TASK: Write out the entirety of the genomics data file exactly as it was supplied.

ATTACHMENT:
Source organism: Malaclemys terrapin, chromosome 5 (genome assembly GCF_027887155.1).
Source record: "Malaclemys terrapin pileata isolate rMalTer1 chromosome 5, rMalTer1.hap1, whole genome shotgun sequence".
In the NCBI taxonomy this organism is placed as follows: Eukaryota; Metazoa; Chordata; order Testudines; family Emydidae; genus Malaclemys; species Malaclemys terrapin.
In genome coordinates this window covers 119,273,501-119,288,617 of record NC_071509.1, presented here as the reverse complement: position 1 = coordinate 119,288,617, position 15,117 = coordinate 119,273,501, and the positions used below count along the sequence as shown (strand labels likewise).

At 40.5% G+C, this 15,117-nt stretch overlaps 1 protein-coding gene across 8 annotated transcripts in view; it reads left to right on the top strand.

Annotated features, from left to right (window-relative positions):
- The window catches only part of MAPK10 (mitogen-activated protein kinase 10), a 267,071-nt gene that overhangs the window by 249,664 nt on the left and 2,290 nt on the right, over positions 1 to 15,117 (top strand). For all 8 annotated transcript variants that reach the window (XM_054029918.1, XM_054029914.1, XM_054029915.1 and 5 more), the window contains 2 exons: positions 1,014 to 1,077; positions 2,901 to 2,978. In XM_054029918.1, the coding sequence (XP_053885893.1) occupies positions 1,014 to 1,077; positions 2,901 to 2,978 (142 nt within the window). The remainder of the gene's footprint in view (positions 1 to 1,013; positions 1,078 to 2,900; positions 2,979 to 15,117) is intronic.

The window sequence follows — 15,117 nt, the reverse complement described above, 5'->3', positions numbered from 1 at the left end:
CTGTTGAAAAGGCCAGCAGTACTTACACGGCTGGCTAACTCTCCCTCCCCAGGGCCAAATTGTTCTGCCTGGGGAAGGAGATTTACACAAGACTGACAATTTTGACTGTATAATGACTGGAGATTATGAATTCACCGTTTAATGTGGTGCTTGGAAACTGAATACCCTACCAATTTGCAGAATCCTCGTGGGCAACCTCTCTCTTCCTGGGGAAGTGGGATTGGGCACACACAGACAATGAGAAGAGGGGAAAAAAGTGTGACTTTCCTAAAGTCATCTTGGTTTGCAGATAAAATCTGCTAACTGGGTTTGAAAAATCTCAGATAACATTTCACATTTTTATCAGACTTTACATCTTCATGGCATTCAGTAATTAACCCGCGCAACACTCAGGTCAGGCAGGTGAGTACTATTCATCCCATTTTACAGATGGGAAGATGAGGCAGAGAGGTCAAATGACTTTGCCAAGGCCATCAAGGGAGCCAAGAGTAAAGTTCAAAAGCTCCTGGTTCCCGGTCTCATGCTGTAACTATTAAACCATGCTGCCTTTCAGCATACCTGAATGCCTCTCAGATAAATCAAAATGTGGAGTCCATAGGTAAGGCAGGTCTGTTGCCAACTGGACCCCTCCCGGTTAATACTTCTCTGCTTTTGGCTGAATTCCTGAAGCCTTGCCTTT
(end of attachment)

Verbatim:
Source organism: Malaclemys terrapin, chromosome 5 (genome assembly GCF_027887155.1).
Source record: "Malaclemys terrapin pileata isolate rMalTer1 chromosome 5, rMalTer1.hap1, whole genome shotgun sequence".
In the NCBI taxonomy this organism is placed as follows: Eukaryota; Metazoa; Chordata; order Testudines; family Emydidae; genus Malaclemys; species Malaclemys terrapin.
In genome coordinates this window covers 119,273,501-119,288,617 of record NC_071509.1, presented here as the reverse complement: position 1 = coordinate 119,288,617, position 15,117 = coordinate 119,273,501, and the positions used below count along the sequence as shown (strand labels likewise).

At 40.5% G+C, this 15,117-nt stretch overlaps 1 protein-coding gene across 8 annotated transcripts in view; it reads left to right on the top strand.

Annotated features, from left to right (window-relative positions):
- The window catches only part of MAPK10 (mitogen-activated protein kinase 10), a 267,071-nt gene that overhangs the window by 249,664 nt on the left and 2,290 nt on the right, over positions 1 to 15,117 (top strand). For all 8 annotated transcript variants that reach the window (XM_054029918.1, XM_054029914.1, XM_054029915.1 and 5 more), the window contains 2 exons: positions 1,014 to 1,077; positions 2,901 to 2,978. In XM_054029918.1, the coding sequence (XP_053885893.1) occupies positions 1,014 to 1,077; positions 2,901 to 2,978 (142 nt within the window). The remainder of the gene's footprint in view (positions 1 to 1,013; positions 1,078 to 2,900; positions 2,979 to 15,117) is intronic.

The window sequence follows — 15,117 nt, the reverse complement described above, 5'->3', positions numbered from 1 at the left end:
CTGTTGAAAAGGCCAGCAGTACTTACACGGCTGGCTAACTCTCCCTCCCCAGGGCCAAATTGTTCTGCCTGGGGAAGGAGATTTACACAAGACTGACAATTTTGACTGTATAATGACTGGAGATTATGAATTCACCGTTTAATGTGGTGCTTGGAAACTGAATACCCTACCAATTTGCAGAATCCTCGTGGGCAACCTCTCTCTTCCTGGGGAAGTGGGATTGGGCACACACAGACAATGAGAAGAGGGGAAAAAAGTGTGACTTTCCTAAAGTCATCTTGGTTTGCAGATAAAATCTGCTAACTGGGTTTGAAAAATCTCAGATAACATTTCACATTTTTATCAGACTTTACATCTTCATGGCATTCAGTAATTAACCCGCGCAACACTCAGGTCAGGCAGGTGAGTACTATTCATCCCATTTTACAGATGGGAAGATGAGGCAGAGAGGTCAAATGACTTTGCCAAGGCCATCAAGGGAGCCAAGAGTAAAGTTCAAAAGCTCCTGGTTCCCGGTCTCATGCTGTAACTATTAAACCATGCTGCCTTTCAGCATACCTGAATGCCTCTCAGATAAATCAAAATGTGGAGTCCATAGGTAAGGCAGGTCTGTTGCCAACTGGACCCCTCCCGGTTAATACTTCTCTGCTTTTGGCTGAATTCCTGAAGCCTTGCCTTT